Even as the city starts spending its $88 million in federal welfare-to-work money on the controversial Work Experience Program (WEP), a local group released a study last week that finds that workfare has done little to help welfare recipients find jobs and get off the dole.
Community Voices Heard, a membership group for people on welfare, surveyed about 500 welfare recipients. Four to six months later, CVH caught up with a smaller follow-up group. They found that only 6 percent of those who had been in WEP had found a job, and they were one-fifth less likely to be getting help finding work through a government job placement program than recipients who weren’t in WEP.
Four out of five of the WEP workers surveyed said that they are doing tasks identical to those of city employees. “We lost 20,000 good union jobs,” said Bill Henning, vice president of the Communication Workers of America, Local 1180, which represents city workers. “It’s no surprise that 35,000 WEP workers were doing the job of these workers no longer on the payroll.”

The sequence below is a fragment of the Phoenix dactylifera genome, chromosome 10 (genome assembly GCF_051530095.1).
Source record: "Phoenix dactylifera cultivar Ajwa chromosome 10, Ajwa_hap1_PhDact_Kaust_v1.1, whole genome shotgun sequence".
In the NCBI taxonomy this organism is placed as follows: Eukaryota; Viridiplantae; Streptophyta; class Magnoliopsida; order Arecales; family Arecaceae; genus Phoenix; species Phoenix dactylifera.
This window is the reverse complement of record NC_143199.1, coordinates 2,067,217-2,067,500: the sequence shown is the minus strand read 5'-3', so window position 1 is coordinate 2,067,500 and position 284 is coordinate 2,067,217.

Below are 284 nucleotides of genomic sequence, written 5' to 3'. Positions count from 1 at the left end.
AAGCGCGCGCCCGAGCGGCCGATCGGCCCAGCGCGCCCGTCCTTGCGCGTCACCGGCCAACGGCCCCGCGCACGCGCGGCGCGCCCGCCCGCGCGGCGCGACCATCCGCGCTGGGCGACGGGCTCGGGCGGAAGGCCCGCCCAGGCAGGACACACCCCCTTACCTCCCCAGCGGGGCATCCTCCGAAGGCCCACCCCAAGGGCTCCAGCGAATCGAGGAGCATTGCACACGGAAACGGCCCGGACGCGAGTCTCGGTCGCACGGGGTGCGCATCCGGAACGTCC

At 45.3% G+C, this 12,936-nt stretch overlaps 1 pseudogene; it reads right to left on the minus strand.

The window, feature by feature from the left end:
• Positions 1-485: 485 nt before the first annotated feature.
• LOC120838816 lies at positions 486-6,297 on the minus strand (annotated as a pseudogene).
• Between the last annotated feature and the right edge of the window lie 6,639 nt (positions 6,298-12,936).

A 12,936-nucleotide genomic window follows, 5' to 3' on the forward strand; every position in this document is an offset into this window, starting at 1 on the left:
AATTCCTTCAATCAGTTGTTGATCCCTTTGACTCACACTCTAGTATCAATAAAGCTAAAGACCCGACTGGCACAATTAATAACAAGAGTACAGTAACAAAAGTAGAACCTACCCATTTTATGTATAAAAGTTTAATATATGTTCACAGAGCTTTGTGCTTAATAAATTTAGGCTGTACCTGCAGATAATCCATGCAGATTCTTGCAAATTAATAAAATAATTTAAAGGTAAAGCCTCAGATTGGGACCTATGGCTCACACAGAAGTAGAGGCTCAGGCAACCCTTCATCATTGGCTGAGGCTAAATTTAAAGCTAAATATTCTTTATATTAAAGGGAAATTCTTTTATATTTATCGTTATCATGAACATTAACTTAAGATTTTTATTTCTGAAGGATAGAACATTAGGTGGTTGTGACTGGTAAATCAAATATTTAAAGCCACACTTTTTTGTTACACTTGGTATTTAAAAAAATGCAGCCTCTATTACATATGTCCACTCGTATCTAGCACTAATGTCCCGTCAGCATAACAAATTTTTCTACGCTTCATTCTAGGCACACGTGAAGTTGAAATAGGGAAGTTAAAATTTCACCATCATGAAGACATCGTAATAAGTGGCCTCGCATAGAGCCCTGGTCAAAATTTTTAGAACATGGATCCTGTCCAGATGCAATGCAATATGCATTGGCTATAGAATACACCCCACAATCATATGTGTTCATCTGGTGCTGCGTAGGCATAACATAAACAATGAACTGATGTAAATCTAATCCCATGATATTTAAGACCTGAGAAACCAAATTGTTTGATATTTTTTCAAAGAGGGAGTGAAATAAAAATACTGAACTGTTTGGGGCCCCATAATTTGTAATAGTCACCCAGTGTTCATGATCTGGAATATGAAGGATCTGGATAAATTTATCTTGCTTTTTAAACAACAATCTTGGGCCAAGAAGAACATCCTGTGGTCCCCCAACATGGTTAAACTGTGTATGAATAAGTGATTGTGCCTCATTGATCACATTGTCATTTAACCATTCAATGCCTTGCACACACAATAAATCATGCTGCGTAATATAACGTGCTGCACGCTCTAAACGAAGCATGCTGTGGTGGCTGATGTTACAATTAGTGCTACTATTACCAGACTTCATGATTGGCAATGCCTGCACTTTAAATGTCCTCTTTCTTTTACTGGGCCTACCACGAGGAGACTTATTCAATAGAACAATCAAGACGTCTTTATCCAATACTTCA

Training and skills were the biggest obstacles to employment: Only about 40 percent had a high school diploma, and two-thirds had not worked within the last two years.